Here's what will help:

Reel in the judgemental self-talk.

When we look in the mirror and start throwing around ‘opinion’ words, we’re not being fair to ourselves, or even accurate! There’s a big difference between “good, bad, ugly,” and “I have arms, I have legs, my eyes are brown.” One is judgemental and contributes to appearance anxiety, the other is an objective description. When you look in the mirror, remember to say Hi first...

Empower yourself with social media.

Social media can be used for good or for evil. When you take the reins, you get to choose. Switch out the body-based content for art, culture, and lifestyle pages instead. Everything can shift when you’re exposed exclusively to hand-picked content all day!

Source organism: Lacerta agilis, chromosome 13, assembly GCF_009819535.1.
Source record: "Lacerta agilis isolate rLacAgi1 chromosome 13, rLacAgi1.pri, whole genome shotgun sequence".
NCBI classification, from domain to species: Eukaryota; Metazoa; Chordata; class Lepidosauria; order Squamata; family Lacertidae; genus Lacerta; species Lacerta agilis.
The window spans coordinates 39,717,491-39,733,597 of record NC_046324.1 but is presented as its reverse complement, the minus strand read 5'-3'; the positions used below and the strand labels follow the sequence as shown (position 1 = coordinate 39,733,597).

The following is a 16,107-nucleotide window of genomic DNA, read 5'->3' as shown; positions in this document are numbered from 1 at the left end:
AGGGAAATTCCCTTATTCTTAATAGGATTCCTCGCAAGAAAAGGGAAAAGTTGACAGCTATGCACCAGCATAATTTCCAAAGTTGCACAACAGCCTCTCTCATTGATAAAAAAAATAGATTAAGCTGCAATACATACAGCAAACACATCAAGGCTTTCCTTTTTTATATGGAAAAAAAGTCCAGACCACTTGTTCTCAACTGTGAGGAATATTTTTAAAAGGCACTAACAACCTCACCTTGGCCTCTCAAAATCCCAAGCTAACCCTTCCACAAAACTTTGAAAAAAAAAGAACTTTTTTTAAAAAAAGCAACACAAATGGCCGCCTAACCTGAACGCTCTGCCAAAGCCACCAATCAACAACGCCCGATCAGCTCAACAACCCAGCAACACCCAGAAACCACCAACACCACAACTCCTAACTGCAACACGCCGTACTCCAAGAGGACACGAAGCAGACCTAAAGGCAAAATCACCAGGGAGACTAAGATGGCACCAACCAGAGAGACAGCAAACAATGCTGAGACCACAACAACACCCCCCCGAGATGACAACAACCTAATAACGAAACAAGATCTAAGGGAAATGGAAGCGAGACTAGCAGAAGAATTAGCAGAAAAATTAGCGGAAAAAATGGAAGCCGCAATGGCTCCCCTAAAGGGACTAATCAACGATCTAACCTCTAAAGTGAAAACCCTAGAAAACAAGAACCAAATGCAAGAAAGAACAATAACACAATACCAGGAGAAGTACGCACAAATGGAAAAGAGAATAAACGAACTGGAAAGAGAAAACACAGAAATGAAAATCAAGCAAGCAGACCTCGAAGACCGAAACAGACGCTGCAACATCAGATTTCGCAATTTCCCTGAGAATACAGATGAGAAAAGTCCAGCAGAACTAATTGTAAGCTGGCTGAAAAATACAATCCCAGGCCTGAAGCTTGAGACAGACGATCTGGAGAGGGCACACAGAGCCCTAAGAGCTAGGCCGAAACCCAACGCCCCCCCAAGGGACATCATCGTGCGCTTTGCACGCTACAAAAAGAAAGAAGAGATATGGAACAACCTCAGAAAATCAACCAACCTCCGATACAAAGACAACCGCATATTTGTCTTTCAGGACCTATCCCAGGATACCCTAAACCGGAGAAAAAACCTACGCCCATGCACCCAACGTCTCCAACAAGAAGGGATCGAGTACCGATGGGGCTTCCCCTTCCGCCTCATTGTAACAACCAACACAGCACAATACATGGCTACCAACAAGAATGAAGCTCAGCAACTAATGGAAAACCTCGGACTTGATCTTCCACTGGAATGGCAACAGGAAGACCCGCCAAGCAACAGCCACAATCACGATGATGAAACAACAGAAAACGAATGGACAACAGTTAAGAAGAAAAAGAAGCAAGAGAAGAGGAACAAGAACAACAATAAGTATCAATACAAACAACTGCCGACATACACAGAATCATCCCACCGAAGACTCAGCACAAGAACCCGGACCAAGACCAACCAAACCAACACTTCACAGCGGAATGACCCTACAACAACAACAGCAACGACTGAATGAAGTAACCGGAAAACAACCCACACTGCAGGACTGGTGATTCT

Compliment everything but appearance.

When we compliment people on appearance, we’re reinforcing body-judgement in ourselves. A great way to shift perspectives is to compliment awesome, non-body-based qualities in other people as often as you can. When you have some momentum, you can try the same on yourself!

Swap comparison for connection.

The more we laugh and join forces with other people, the more we get to experience ourselves in the most honest and loving ways. Interactions that are light, mutual, and fun will do wonders for your mental health. Even in the quietest of times, apps, podcasts can be a great way to have some positive and uplifting interactions.

Commit to regular eating.

With uncertainty hanging around, now is the time to get intentional about regular eating. Creating automatic, predictable, healthy behaviours can keep eating disorder habits at bay. It can also help to eat with other people as much as possible, even for a snack